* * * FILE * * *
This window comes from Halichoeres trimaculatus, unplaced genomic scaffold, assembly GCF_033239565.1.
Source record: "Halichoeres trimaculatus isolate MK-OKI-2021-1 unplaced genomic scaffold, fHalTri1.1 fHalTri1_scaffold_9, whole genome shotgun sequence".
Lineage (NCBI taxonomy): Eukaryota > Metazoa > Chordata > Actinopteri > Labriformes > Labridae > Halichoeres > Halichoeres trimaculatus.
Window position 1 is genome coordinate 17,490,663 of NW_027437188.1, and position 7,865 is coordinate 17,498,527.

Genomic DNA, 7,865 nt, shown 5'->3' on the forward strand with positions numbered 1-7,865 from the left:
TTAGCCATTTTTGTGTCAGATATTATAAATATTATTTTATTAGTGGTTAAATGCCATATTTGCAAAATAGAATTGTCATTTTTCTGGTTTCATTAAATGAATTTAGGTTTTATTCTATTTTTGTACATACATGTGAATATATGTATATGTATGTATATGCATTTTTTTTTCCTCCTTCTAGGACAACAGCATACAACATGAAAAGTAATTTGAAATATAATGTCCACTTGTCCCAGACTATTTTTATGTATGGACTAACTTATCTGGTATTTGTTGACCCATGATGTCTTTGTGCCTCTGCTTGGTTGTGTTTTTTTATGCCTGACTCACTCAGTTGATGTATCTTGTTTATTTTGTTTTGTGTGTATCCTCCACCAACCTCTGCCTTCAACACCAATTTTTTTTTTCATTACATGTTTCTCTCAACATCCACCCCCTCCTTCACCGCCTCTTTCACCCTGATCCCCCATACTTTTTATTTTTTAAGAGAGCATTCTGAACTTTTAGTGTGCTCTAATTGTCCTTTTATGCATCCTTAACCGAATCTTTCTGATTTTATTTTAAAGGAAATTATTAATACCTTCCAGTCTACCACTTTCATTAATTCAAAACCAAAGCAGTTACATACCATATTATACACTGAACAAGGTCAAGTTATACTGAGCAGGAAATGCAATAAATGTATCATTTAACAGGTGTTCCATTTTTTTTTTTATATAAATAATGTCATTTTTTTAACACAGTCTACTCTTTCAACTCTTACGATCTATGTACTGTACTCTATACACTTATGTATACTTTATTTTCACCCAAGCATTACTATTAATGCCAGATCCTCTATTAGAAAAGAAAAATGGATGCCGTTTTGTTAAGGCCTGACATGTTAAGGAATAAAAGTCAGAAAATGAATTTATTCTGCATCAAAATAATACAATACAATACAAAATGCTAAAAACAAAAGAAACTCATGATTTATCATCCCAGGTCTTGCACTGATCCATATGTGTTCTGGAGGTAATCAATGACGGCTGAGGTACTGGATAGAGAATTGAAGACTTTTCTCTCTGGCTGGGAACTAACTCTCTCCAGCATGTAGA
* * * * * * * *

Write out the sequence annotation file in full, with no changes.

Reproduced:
This window comes from Halichoeres trimaculatus, unplaced genomic scaffold, assembly GCF_033239565.1.
Source record: "Halichoeres trimaculatus isolate MK-OKI-2021-1 unplaced genomic scaffold, fHalTri1.1 fHalTri1_scaffold_9, whole genome shotgun sequence".
Lineage (NCBI taxonomy): Eukaryota > Metazoa > Chordata > Actinopteri > Labriformes > Labridae > Halichoeres > Halichoeres trimaculatus.
Window position 1 is genome coordinate 17,490,663 of NW_027437188.1, and position 7,865 is coordinate 17,498,527.

Genomic DNA, 7,865 nt, shown 5'->3' on the forward strand with positions numbered 1-7,865 from the left:
TTAGCCATTTTTGTGTCAGATATTATAAATATTATTTTATTAGTGGTTAAATGCCATATTTGCAAAATAGAATTGTCATTTTTCTGGTTTCATTAAATGAATTTAGGTTTTATTCTATTTTTGTACATACATGTGAATATATGTATATGTATGTATATGCATTTTTTTTTCCTCCTTCTAGGACAACAGCATACAACATGAAAAGTAATTTGAAATATAATGTCCACTTGTCCCAGACTATTTTTATGTATGGACTAACTTATCTGGTATTTGTTGACCCATGATGTCTTTGTGCCTCTGCTTGGTTGTGTTTTTTTATGCCTGACTCACTCAGTTGATGTATCTTGTTTATTTTGTTTTGTGTGTATCCTCCACCAACCTCTGCCTTCAACACCAATTTTTTTTTTCATTACATGTTTCTCTCAACATCCACCCCCTCCTTCACCGCCTCTTTCACCCTGATCCCCCATACTTTTTATTTTTTAAGAGAGCATTCTGAACTTTTAGTGTGCTCTAATTGTCCTTTTATGCATCCTTAACCGAATCTTTCTGATTTTATTTTAAAGGAAATTATTAATACCTTCCAGTCTACCACTTTCATTAATTCAAAACCAAAGCAGTTACATACCATATTATACACTGAACAAGGTCAAGTTATACTGAGCAGGAAATGCAATAAATGTATCATTTAACAGGTGTTCCATTTTTTTTTTTATATAAATAATGTCATTTTTTTAACACAGTCTACTCTTTCAACTCTTACGATCTATGTACTGTACTCTATACACTTATGTATACTTTATTTTCACCCAAGCATTACTATTAATGCCAGATCCTCTATTAGAAAAGAAAAATGGATGCCGTTTTGTTAAGGCCTGACATGTTAAGGAATAAAAGTCAGAAAATGAATTTATTCTGCATCAAAATAATACAATACAATACAAAATGCTAAAAACAAAAGAAACTCATGATTTATCATCCCAGGTCTTGCACTGATCCATATGTGTTCTGGAGGTAATCAATGACGGCTGAGGTACTGGATAGAGAATTGAAGACTTTTCTCTCTGGCTGGGAACTAACTCTCTCCAGCATGTAGA